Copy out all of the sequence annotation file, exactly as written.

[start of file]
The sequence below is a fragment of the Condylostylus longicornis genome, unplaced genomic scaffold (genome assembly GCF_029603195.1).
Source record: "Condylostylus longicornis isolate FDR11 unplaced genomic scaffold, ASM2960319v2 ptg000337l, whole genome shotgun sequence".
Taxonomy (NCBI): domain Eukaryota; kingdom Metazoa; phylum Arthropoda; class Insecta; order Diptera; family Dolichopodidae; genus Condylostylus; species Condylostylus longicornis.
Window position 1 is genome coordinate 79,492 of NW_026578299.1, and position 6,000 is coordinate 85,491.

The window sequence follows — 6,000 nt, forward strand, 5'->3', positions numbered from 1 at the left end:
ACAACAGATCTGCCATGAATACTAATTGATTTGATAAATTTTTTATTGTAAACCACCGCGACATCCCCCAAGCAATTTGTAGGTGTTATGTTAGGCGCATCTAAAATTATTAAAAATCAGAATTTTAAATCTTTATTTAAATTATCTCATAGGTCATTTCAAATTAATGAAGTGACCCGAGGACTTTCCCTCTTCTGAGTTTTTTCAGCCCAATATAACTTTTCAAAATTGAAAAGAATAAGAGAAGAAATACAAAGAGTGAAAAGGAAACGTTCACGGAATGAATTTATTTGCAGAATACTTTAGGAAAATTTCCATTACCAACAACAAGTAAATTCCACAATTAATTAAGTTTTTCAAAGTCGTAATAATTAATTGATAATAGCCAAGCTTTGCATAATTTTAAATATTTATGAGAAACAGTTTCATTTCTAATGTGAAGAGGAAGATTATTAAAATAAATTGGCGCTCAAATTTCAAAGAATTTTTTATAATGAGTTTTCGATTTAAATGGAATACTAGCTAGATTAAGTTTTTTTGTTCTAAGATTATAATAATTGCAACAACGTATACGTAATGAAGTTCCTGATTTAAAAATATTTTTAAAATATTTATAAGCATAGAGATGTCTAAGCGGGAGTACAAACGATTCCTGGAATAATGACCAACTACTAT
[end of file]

The sequence below is a fragment of the Condylostylus longicornis genome, unplaced genomic scaffold (genome assembly GCF_029603195.1).
Source record: "Condylostylus longicornis isolate FDR11 unplaced genomic scaffold, ASM2960319v2 ptg000337l, whole genome shotgun sequence".
Taxonomy (NCBI): domain Eukaryota; kingdom Metazoa; phylum Arthropoda; class Insecta; order Diptera; family Dolichopodidae; genus Condylostylus; species Condylostylus longicornis.
Window position 1 is genome coordinate 79,492 of NW_026578299.1, and position 6,000 is coordinate 85,491.

The window sequence follows — 6,000 nt, forward strand, 5'->3', positions numbered from 1 at the left end:
ACAACAGATCTGCCATGAATACTAATTGATTTGATAAATTTTTTATTGTAAACCACCGCGACATCCCCCAAGCAATTTGTAGGTGTTATGTTAGGCGCATCTAAAATTATTAAAAATCAGAATTTTAAATCTTTATTTAAATTATCTCATAGGTCATTTCAAATTAATGAAGTGACCCGAGGACTTTCCCTCTTCTGAGTTTTTTCAGCCCAATATAACTTTTCAAAATTGAAAAGAATAAGAGAAGAAATACAAAGAGTGAAAAGGAAACGTTCACGGAATGAATTTATTTGCAGAATACTTTAGGAAAATTTCCATTACCAACAACAAGTAAATTCCACAATTAATTAAGTTTTTCAAAGTCGTAATAATTAATTGATAATAGCCAAGCTTTGCATAATTTTAAATATTTATGAGAAACAGTTTCATTTCTAATGTGAAGAGGAAGATTATTAAAATAAATTGGCGCTCAAATTTCAAAGAATTTTTTATAATGAGTTTTCGATTTAAATGGAATACTAGCTAGATTAAGTTTTTTTGTTCTAAGATTATAATAATTGCAACAACGTATACGTAATGAAGTTCCTGATTTAAAAATATTTTTAAAATATTTATAAGCATAGAGATGTCTAAGCGGGAGTACAAACGATTCCTGGAATAATGACCAACTACTAT